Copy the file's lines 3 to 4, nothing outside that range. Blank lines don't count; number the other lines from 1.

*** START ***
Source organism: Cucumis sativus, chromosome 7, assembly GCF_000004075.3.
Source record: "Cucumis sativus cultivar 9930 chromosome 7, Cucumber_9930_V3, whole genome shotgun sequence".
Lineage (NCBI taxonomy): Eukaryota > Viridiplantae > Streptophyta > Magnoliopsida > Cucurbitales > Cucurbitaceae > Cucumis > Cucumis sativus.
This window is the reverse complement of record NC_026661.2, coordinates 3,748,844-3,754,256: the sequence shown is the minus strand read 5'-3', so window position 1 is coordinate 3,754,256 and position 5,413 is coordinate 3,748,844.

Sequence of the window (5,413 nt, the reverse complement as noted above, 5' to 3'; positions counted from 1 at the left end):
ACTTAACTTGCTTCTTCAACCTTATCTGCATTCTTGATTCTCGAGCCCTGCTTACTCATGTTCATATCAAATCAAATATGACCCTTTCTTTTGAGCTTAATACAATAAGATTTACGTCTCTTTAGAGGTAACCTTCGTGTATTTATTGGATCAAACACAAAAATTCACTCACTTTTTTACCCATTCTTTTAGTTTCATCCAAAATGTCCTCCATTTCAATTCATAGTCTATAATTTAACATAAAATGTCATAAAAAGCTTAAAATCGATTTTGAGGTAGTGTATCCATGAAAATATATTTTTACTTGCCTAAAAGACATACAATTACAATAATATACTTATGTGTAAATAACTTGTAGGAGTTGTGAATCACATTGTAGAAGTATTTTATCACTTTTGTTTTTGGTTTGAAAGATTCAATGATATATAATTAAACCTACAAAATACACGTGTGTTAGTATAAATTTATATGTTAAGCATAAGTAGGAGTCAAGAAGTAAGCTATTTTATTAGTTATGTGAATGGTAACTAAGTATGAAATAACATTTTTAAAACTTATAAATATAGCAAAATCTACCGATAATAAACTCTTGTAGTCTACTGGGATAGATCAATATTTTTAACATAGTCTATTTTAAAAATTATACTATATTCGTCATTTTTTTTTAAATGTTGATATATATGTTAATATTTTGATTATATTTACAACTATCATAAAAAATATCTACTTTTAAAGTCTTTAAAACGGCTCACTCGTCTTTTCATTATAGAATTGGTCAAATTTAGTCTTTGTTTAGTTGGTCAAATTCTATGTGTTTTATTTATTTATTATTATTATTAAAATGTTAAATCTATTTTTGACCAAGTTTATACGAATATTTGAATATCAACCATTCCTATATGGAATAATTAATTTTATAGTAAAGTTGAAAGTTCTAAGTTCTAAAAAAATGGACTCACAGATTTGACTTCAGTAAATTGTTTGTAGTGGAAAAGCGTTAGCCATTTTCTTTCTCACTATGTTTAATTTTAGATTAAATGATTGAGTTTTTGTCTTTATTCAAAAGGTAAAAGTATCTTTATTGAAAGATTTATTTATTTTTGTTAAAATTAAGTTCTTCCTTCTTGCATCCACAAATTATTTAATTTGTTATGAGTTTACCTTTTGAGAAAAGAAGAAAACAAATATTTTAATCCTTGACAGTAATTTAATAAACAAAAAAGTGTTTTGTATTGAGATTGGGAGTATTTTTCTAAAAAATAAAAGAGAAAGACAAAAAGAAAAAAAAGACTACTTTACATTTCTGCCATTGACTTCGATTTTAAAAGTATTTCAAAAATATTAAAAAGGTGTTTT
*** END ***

Lineage (NCBI taxonomy): Eukaryota > Viridiplantae > Streptophyta > Magnoliopsida > Cucurbitales > Cucurbitaceae > Cucumis > Cucumis sativus.
This window is the reverse complement of record NC_026661.2, coordinates 3,748,844-3,754,256: the sequence shown is the minus strand read 5'-3', so window position 1 is coordinate 3,754,256 and position 5,413 is coordinate 3,748,844.